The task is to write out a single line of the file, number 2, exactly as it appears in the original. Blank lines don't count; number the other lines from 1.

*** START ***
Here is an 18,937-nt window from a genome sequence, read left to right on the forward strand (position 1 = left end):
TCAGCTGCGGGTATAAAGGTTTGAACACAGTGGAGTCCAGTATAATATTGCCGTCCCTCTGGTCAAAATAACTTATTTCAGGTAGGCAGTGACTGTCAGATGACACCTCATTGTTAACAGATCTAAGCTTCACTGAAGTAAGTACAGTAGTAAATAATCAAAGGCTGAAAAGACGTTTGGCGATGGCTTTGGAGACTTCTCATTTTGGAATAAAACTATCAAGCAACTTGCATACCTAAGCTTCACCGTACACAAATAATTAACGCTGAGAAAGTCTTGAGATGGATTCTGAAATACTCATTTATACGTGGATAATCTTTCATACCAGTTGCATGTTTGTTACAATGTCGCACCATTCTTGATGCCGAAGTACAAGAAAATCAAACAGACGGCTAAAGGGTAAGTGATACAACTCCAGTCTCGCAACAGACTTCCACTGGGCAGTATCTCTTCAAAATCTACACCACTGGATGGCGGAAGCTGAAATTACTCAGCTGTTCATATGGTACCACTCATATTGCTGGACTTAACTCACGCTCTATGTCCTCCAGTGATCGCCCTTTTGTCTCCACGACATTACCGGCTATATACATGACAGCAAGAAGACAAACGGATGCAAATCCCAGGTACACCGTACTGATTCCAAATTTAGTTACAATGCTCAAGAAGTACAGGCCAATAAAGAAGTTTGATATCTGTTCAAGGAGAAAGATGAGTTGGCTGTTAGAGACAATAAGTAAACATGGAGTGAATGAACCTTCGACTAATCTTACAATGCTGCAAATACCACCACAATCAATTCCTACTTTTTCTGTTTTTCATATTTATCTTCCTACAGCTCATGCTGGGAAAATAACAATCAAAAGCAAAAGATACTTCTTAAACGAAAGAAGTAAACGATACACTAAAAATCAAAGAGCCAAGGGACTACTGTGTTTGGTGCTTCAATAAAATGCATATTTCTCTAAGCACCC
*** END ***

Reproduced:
TCAGCTGCGGGTATAAAGGTTTGAACACAGTGGAGTCCAGTATAATATTGCCGTCCCTCTGGTCAAAATAACTTATTTCAGGTAGGCAGTGACTGTCAGATGACACCTCATTGTTAACAGATCTAAGCTTCACTGAAGTAAGTACAGTAGTAAATAATCAAAGGCTGAAAAGACGTTTGGCGATGGCTTTGGAGACTTCTCATTTTGGAATAAAACTATCAAGCAACTTGCATACCTAAGCTTCACCGTACACAAATAATTAACGCTGAGAAAGTCTTGAGATGGATTCTGAAATACTCATTTATACGTGGATAATCTTTCATACCAGTTGCATGTTTGTTACAATGTCGCACCATTCTTGATGCCGAAGTACAAGAAAATCAAACAGACGGCTAAAGGGTAAGTGATACAACTCCAGTCTCGCAACAGACTTCCACTGGGCAGTATCTCTTCAAAATCTACACCACTGGATGGCGGAAGCTGAAATTACTCAGCTGTTCATATGGTACCACTCATATTGCTGGACTTAACTCACGCTCTATGTCCTCCAGTGATCGCCCTTTTGTCTCCACGACATTACCGGCTATATACATGACAGCAAGAAGACAAACGGATGCAAATCCCAGGTACACCGTACTGATTCCAAATTTAGTTACAATGCTCAAGAAGTACAGGCCAATAAAGAAGTTTGATATCTGTTCAAGGAGAAAGATGAGTTGGCTGTTAGAGACAATAAGTAAACATGGAGTGAATGAACCTTCGACTAATCTTACAATGCTGCAAATACCACCACAATCAATTCCTACTTTTTCTGTTTTTCATATTTATCTTCCTACAGCTCATGCTGGGAAAATAACAATCAAAAGCAAAAGATACTTCTTAAACGAAAGAAGTAAACGATACACTAAAAATCAAAGAGCCAAGGGACTACTGTGTTTGGTGCTTCAATAAAATGCATATTTCTCTAAGCACCC